South Africa’s Just Energy Transition Partnership must be country-led and owned – Ramaphosa

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  • South Africa’s President, Cyril Ramaphosa, has told a high-level roundtable delegation in Paris, France, that the Just Energy Transition Partnership must be led and owned by their respective nations.

The President was speaking on several lessons learnt as South Africa undertakes the transition with a unique set of challenges that include high levels of poverty and an energy deficit. He was participating in the round table discussion on Green Growth Partnerships at the Summit for a New Global Financing Pact in Paris on Thursday.

“Firstly, it is important that Just Energy Transition Partnerships are country-led and -owned. “We have high levels of unemployment among unskilled workers, which makes potential job losses in the coal value chain more challenging. We have a constrained fiscal environment that limits the ability of government to provide social security in the event job losses,” he said.

He said the Summit was taking place at an important moment in the international climate discussions. The Summit, the President said, was a valuable platform for engagement that needs to complement – but should not supersede – the discussions in the appropriate multilateral forums, particularly the UN Framework Convention on Climate Change.

President Ramaphosa said more emphasis must be placed on the just component of the transition, in both the structuring of the investment plan and the corresponding financing package. “Countries going through a Just Energy Transition need to be clear about how they define ‘just’, particularly with respect to social impact. Given South Africa’s current energy crises, we have come to realise that flexibility is key. “Countries must be able to decide on a transition pathway that takes into consideration development objectives such as energy security,” he said.

The President said Just Energy Transition Partnerships must translate into tangible financial support.The scale of financial support needs to consider the level of development of the countries and the magnitude of the required transition.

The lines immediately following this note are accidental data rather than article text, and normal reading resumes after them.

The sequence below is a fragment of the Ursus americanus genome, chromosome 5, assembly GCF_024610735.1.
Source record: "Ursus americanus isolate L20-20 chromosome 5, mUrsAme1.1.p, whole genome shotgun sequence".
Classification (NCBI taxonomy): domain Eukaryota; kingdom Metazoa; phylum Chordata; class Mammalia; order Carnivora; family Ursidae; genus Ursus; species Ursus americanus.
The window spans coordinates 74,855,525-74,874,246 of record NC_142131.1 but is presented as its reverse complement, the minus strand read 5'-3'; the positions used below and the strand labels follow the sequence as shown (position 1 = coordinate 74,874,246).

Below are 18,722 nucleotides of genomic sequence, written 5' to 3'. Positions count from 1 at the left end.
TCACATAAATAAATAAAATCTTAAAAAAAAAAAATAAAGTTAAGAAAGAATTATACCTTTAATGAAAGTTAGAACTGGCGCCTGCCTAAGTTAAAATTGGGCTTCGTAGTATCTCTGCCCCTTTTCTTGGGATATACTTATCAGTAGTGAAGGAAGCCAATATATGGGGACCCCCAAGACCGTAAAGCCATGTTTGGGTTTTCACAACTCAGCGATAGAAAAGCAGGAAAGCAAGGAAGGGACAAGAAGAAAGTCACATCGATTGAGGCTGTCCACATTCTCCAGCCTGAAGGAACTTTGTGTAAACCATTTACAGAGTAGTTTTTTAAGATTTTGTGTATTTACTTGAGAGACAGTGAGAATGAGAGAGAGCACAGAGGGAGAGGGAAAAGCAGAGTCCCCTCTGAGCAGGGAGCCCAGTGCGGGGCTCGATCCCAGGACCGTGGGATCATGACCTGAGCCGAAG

For example, he said, the current commitment of $8.5 billion from SA’s partners is less than a tenth of what will be needed in the next five years for a meaningful and just transition. “Grants need to form a substantial portion of financial support, and any debt-related terms should be more attractive than what the country could secure in capital markets. “It is important that the financing reflects the obligation of developed economies to finance mitigation and adaptation measures in developing economies. The financing must be predictable and certain,” he said.

Through the transfer of technology and skills, the President said the transition process needs to support green industrialisation. “A Just Energy Transition requires long-term partners that will support developing economies as they move towards sustainable and green economic growth and development,” he said.

In November 2021, South Africa announced a historic Just Energy Transition Partnership with the governments of France, Germany, the United Kingdom and the United States, as well as the European Union. This partnership was established to support South Africa’s just transition to a low carbon economy and a climate resilient society. The partners agreed to an initial commitment of $8.5 billion towards this goal.

South Africa has since produced a Just Energy Transition Investment Plan that sets out the scale of financing need at approximately $98 billion. This investment plan would support investments in electricity infrastructure, support for communities and workers in coal mining areas, new energy vehicles, green hydrogen and skills development.

Author: Bryan Groenendaal



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